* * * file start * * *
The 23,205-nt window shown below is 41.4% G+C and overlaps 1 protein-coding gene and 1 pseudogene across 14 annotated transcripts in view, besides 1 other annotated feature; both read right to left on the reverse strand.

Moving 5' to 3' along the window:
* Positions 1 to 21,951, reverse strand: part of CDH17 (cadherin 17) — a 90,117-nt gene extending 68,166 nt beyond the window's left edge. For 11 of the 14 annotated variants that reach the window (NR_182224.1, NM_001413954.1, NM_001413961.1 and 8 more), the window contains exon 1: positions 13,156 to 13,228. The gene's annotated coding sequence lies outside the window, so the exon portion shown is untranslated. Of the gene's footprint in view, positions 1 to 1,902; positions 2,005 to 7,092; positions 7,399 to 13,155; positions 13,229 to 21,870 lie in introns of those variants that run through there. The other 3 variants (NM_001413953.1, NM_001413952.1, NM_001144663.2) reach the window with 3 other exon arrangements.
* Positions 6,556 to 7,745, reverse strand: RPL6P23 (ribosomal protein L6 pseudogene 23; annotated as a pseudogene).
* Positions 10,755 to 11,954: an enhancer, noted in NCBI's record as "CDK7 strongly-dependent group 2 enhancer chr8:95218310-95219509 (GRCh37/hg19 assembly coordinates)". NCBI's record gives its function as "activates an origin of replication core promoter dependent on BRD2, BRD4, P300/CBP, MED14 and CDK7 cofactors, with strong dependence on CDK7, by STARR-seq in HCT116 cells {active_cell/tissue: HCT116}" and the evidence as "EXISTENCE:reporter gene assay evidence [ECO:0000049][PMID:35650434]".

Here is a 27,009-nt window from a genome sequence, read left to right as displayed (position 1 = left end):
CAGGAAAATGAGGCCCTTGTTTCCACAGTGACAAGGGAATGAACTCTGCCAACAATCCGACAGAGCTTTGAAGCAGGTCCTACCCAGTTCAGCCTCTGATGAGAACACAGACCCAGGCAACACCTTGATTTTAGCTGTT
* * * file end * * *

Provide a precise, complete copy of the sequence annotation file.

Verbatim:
The 23,205-nt window shown below is 41.4% G+C and overlaps 1 protein-coding gene and 1 pseudogene across 14 annotated transcripts in view, besides 1 other annotated feature; both read right to left on the reverse strand.

Moving 5' to 3' along the window:
* Positions 1 to 21,951, reverse strand: part of CDH17 (cadherin 17) — a 90,117-nt gene extending 68,166 nt beyond the window's left edge. For 11 of the 14 annotated variants that reach the window (NR_182224.1, NM_001413954.1, NM_001413961.1 and 8 more), the window contains exon 1: positions 13,156 to 13,228. The gene's annotated coding sequence lies outside the window, so the exon portion shown is untranslated. Of the gene's footprint in view, positions 1 to 1,902; positions 2,005 to 7,092; positions 7,399 to 13,155; positions 13,229 to 21,870 lie in introns of those variants that run through there. The other 3 variants (NM_001413953.1, NM_001413952.1, NM_001144663.2) reach the window with 3 other exon arrangements.
* Positions 6,556 to 7,745, reverse strand: RPL6P23 (ribosomal protein L6 pseudogene 23; annotated as a pseudogene).
* Positions 10,755 to 11,954: an enhancer, noted in NCBI's record as "CDK7 strongly-dependent group 2 enhancer chr8:95218310-95219509 (GRCh37/hg19 assembly coordinates)". NCBI's record gives its function as "activates an origin of replication core promoter dependent on BRD2, BRD4, P300/CBP, MED14 and CDK7 cofactors, with strong dependence on CDK7, by STARR-seq in HCT116 cells {active_cell/tissue: HCT116}" and the evidence as "EXISTENCE:reporter gene assay evidence [ECO:0000049][PMID:35650434]".

Here is a 27,009-nt window from a genome sequence, read left to right as displayed (position 1 = left end):
CAGGAAAATGAGGCCCTTGTTTCCACAGTGACAAGGGAATGAACTCTGCCAACAATCCGACAGAGCTTTGAAGCAGGTCCTACCCAGTTCAGCCTCTGATGAGAACACAGACCCAGGCAACACCTTGATTTTAGCTGTT